Data analysis

Egger’s regression test and funnel plot were computed to check the publication bias across and within the studies. Cochrane Q-test and I-squared statistic were used to check the heterogeneity of studies [18]. Pooled analysis was computed using a weighted inverse variance random-effects model [19]. Subgroup analysis was done by study setting, study region and year of publication. The data were analyzed and presented using STATA version 11 statistical software and forest plot respectively. The pooled prevalence of POP was expressed with 95%Cl, where as a log odds ratio was used to declare the association between associated factors and POP [17].

Results

Characteristics of the included studies

238 articles were retrieved using a search strategy about pelvic organ prolapse and associated factors in Ethiopia using online international datasets such as; MEDLINE/PubMed, Hinari, Scopus, Google scholar, African journals and literatures. After duplicates were removed, 117 studies remained.

68 articles were excluded after review of their titles and abstracts from the remaining 117 articles. Therefore, 49 full-text articles were accessed and assessed for inclusion criteria, resulting further exclusion of 40 articles primarily due to reasons (Fig. 1). As a result, 9 studies were fulfilled the inclusion criteria to undergo the final systematic review and meta-analysis (Table 1).

Fig. 1
figure1

Flow chart of selection for systematic review and meta-analysis on the burden of POP in Ethiopia

Table 1 Study characteristics included in the systematic review and meta-analysis on the burden of POP in Ethiopia

Magnitude of pelvic organ prolapse in Ethiopia

The overall burden of pelvic organ prolapse is presented with a forest plot (Fig. 2). Therefore, the national estimated prevalence of pelvic organ prolapse in Ethiopia was 23.52% (95% CI: 14.3–32.74; I2 = 98.4%, P < 0.001).

Fig. 2
figure2

Pooled prevalence of pelvic organ prolapse in Ethiopia

Publication bias

Funnel plot was assessed for asymmetry distribution of pelvic organ prolapse by visual inspection (Fig. 3). Egger’s regression test showed a p-value of 0.967 with no evidence of publication bias.

Fig. 3
figure3

Funnel plot showed publication bias for pelvic organ prolapse

Subgroup analysis

Subgroup analysis was employed with the evidence of heterogeneity. In this study, the Cochrane I2 statistic was 98.4%, P < 0.001, which showed the evidence of marked heterogeneity. Therefore subgroup analysis was done using study region and study design. As a result, the burden of pelvic organ prolapse was highest in Northern part of Ethiopia 99.2% whereas 88.7% in the study conducted with facility based setting (Table 2).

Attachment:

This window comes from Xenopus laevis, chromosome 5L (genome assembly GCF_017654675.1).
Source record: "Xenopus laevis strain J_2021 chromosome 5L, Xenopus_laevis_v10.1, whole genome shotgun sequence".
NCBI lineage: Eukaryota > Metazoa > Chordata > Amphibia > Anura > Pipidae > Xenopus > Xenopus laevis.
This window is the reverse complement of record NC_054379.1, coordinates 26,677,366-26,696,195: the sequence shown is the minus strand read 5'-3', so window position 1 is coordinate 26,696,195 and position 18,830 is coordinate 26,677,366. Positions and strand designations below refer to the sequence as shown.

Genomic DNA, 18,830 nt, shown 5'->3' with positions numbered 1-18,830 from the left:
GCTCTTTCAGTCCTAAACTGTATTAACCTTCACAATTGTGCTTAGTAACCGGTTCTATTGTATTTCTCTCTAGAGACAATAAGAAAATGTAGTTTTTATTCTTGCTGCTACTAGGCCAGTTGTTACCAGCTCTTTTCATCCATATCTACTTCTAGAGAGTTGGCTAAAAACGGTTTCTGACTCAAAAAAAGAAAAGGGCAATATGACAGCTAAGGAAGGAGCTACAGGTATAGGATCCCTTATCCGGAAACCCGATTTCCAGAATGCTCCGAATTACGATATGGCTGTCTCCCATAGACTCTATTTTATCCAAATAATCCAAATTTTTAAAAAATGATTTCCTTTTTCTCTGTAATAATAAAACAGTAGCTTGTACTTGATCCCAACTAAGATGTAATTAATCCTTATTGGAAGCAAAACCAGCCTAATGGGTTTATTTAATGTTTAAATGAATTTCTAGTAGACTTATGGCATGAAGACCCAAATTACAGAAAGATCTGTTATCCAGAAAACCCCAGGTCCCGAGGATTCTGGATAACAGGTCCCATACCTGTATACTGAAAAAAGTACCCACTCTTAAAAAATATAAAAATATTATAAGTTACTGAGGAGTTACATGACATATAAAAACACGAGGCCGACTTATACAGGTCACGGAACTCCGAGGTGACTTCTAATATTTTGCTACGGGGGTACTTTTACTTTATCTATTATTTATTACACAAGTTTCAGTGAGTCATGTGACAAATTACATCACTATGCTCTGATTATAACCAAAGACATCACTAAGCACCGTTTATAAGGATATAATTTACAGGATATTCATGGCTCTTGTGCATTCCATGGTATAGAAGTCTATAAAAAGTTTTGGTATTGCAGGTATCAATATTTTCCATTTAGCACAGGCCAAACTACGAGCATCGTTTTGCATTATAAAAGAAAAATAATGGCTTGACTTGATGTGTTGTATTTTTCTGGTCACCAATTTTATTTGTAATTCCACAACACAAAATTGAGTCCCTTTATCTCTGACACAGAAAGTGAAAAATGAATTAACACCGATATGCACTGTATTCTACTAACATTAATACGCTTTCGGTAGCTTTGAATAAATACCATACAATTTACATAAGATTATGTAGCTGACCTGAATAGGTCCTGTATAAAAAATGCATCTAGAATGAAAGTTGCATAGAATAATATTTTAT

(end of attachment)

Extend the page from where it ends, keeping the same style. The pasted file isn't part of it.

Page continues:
Table 2 Subgroup analyses on the burden of pelvic organ prolapse in Ethiopia, 2019)

Factors associated with pelvic organ prolapse in Ethiopia

In this study, having body mass index (BMI) < 18.5, being rural resident and having age of the women > 40 years were the determinants factors of pelvic organ prolapse.

The odds of having pelvic organ prolapse were (AOR = 3.29; 95% CI: 1.38–7.85), I2 = 47.5%, P = 0.167) 3.29 times prevalent among women who resided in rural areas than those who were living in urban areas (Fig. 4).

Fig. 4
figure4

The association between resident and pelvic organ prolapse

The odds of having pelvic organ prolapse were 7.43 (AOR = 7.43; 95% CI: 2.27–24.29), I2 = 75.9%, P = 0.016) times more likely among women having more than 40 years old than the younger population (Fig. 5).

Fig. 5
figure5

The association between Age and pelvic organ prolapse

The chance of having pelvic organ prolapse were (AOR = 2.59; 95% CI: 1.53–4.4), I2 = 59.9%, P = 0.64), 2.59 times more likely among women who have less than 18.5 body mass index than the counterparts (Fig. 6).

Fig. 6
figure6

The association between BMI and pelvic organ prolapse

Discussion

In this meta-analysis, the national magnitude of pelvic organ prolpase in Ethiopia was 23.52% (95% CI: 14.3–32.74; I2 = 98.4%, P < 0.001). The finding of this study is consistent with the study done in China [28], accounts 2962 out of 20,008 women, estimated as 14.8%. This might be due to both of our study and the study conducted at China were involving large sample size as a result, increasing the sample size may increase the precision and the accuracy of the data.

The finding of this study is lower than the study done in Tanzania [29], and Gambia [30]. This highest magnitude might be justified as studies used different outcome measurements; such as, different methods of POP classification, inclusion of different age groups, and considering rural and urban resided women with different cultures and perceptions. Besides, this might be due to this systematic review and meta-analysis included studies done on nearly all institutional settings, as a result the tendency to face the burden in urban areas may be lower due to the availability and accessibility of health sectors, health professionals and mass media as a result the knowledge towards pelvic organ prolpase in the urban population may increase which leads to early detection of the problem and overcome the problem in urban resident populations, as a result the magnitude of POP is lower among women living in urban areas.